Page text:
Israel Asks for a King

Israel asks for a king! Why would they do that? Wasn’t God their king? Apparently, they weren’t happy with that arrangement. How do you think God felt about their request? This situation teaches us something very important about God.

Israel asks for a King

“Then all the elders of Israel gathered themselves together, and came to Samuel unto Ramah, And said unto him, Behold, thou art old, and thy sons walk not in thy ways: now make us a king to judge us like all the nations. But the thing displeased Samuel, when they said, Give us a king to judge us. And Samuel prayed unto the LORD.” (1 Sam 8:4-6)

Samuel must have recognized there was a problem (it “displeased Samuel”) with their request as he brought it right to the Lord.

“And the LORD said unto Samuel, Hearken unto the voice of the people in all that they say unto thee: for they have not rejected thee, but they have rejected me, that I should not reign over them. According to all the works which they have done since the day that I brought them up out of Egypt even unto this day, wherewith they have forsaken me, and served other gods, so do they also unto thee. Now therefore hearken unto their voice: howbeit yet protest solemnly unto them, and shew them the manner of the king that shall reign over them.” (1 Sam 8:7-9)

God Warned Them of the Consequences

God said to grant them their request even though it was not the best for them. And he told Samuel to explain to them why it was not a good idea which Samuel did:

“And Samuel told all the words of the LORD unto the people that asked of him a king.  And he said, This will be the manner of the king that shall reign over you: He will take your sons, and appoint them for himself, for his chariots, and to be his horsemen; and some shall run before his chariots. And he will appoint him captains over thousands, and captains over fifties; and will set them to ear his ground, and to reap his harvest, and to make his instruments of war, and instruments of his chariots. And he will take your daughters to be confectionaries, and to be cooks, and to be bakers. And he will take your fields, and your vineyards, and your oliveyards, even the best of them, and give them to his servants. And he will take the tenth of your seed, and of your vineyards, and give to his officers, and to his servants. And he will take your menservants, and your maidservants, and your goodliest young men, and your asses, and put them to his work. He will take the tenth of your sheep: and ye shall be his servants.” (1 Sam 8:10-17)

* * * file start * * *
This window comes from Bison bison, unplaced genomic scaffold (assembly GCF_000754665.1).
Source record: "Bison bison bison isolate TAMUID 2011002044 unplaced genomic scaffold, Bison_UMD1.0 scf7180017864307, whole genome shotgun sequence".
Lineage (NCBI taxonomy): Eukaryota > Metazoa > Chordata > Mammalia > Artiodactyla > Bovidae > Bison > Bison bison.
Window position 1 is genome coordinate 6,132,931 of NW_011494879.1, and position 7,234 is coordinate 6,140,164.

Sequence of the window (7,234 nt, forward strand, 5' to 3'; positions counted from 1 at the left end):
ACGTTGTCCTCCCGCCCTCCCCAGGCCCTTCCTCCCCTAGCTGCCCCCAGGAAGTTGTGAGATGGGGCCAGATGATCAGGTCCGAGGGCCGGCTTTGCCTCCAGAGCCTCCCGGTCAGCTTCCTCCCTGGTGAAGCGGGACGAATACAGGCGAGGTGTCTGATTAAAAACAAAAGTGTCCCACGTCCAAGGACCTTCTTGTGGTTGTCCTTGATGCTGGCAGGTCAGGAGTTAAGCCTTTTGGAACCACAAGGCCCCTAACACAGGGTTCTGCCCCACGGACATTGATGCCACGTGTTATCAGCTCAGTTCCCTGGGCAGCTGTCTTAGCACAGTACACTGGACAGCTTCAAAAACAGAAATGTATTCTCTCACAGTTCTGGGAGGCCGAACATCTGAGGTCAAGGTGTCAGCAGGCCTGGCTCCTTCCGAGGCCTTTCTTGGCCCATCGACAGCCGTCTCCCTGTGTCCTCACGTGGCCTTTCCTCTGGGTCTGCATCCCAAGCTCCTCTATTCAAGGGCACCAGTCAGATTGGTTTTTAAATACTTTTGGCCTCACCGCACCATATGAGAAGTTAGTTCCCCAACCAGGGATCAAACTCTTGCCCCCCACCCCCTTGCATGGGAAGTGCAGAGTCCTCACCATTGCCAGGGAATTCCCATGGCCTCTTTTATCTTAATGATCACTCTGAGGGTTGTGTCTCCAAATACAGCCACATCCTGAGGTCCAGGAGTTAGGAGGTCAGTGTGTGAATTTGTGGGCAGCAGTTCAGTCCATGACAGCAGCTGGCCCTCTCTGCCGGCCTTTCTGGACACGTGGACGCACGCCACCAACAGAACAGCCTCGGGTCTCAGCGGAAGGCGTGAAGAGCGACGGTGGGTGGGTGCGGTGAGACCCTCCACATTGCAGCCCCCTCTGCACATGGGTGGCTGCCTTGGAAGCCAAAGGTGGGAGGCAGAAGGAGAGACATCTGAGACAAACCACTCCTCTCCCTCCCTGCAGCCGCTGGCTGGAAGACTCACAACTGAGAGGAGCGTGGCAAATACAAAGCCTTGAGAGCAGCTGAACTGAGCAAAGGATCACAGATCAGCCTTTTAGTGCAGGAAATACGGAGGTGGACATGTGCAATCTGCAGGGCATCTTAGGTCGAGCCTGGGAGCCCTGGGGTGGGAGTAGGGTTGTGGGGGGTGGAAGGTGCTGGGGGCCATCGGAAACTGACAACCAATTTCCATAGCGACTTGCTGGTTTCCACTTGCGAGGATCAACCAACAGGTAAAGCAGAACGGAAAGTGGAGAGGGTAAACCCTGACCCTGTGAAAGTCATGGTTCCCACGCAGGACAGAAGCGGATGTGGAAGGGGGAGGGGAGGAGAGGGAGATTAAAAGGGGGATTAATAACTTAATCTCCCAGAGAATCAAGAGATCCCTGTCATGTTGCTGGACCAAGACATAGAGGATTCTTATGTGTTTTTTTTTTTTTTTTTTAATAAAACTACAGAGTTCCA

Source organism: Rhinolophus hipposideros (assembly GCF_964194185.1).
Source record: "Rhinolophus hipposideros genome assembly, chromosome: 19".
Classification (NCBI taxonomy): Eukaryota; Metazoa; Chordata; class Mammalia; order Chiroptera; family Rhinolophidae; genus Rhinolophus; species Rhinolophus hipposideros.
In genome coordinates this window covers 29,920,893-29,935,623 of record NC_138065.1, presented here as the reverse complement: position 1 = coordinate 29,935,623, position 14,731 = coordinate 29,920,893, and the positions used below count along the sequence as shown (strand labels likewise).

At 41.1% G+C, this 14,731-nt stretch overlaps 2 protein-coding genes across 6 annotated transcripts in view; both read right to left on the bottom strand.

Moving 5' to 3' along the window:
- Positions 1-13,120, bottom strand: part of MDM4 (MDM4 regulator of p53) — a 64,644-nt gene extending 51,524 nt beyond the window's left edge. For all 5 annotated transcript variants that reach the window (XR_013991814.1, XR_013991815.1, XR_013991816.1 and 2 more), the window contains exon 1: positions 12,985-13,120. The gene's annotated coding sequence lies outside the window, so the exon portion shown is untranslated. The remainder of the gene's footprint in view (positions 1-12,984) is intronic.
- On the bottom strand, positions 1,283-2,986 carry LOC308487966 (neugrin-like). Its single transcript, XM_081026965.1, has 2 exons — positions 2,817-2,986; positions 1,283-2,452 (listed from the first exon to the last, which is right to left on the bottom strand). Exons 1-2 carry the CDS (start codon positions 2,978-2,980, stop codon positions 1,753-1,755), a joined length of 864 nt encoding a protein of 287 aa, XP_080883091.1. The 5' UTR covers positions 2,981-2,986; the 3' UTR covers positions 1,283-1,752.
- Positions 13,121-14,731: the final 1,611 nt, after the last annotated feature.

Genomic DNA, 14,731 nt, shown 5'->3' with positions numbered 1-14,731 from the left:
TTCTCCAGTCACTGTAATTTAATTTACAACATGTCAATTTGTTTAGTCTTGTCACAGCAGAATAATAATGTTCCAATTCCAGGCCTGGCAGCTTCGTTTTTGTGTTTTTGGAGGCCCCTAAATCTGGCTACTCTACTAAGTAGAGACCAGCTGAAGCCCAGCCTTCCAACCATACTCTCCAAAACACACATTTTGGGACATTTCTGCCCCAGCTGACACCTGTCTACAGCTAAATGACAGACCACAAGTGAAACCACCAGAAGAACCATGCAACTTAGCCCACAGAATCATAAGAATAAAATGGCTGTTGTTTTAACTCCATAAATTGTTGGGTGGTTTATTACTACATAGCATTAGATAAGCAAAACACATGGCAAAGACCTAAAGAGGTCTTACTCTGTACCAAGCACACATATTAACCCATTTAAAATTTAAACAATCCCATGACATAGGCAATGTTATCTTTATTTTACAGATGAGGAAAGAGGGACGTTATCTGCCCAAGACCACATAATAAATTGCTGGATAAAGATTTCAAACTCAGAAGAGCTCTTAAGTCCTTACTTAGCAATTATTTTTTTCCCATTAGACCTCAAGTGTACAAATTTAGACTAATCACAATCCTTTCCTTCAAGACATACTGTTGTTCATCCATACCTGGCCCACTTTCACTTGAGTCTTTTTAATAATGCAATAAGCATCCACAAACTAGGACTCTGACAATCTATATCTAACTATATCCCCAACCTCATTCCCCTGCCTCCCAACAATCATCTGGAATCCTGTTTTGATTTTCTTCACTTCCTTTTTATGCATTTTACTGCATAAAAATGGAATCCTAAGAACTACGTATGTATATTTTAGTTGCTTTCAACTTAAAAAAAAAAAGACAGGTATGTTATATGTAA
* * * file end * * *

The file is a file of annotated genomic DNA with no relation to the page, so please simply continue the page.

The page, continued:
God had Samuel tell them that they would have to bear the consequences of their decision:

“And ye shall cry out in that day because of your king which ye shall have chosen you; and the LORD will not hear you in that day.” (1 Sam 8:18)

Israel asks for a King Anyway

Even after having the dangers of a monarchy explained to them, they still insisted on having a king which was granted:

“Nevertheless the people refused to obey the voice of Samuel; and they said, Nay; but we will have a king over us; That we also may be like all the nations; and that our king may judge us, and go out before us, and fight our battles.  And Samuel heard all the words of the people, and he rehearsed them in the ears of the LORD. And the LORD said to Samuel, Hearken unto their voice, and make them a king. And Samuel said unto the men of Israel, Go ye every man unto his city.” (1 Sam 8:19-22)

That the kings in Israel were reigning where the Lord should have been is shown by this verse.

“Then Solomon sat on the throne of the LORD as king instead of David his father, and prospered; and all Israel obeyed him.” (1 Chr 29:23)

It could say “instead of the God of Israel” as He originally was their king (1 Sam 12:12). Notice also that the people did not entirely reject God, they just rejected God’s role of reigning over them and directing their affairs via the prophets as He had done previously.

Israel asking for a king is a very clear example of God granting the desires of the people even though it was not the best thing for them. People will often say “God knows what is best” and He does but He will not make the best option in any situation happen against the will of the people involved.

His honoring our choices above His own choice shows how highly He values free will. This is the principle of Divine Accommodation of which there are many examples in scripture. This shows the humility of God – to not insist on His own way.

Another example of accommodation comes right after this event in the choice of a king.

Return to the Home Page

Share this with your friends!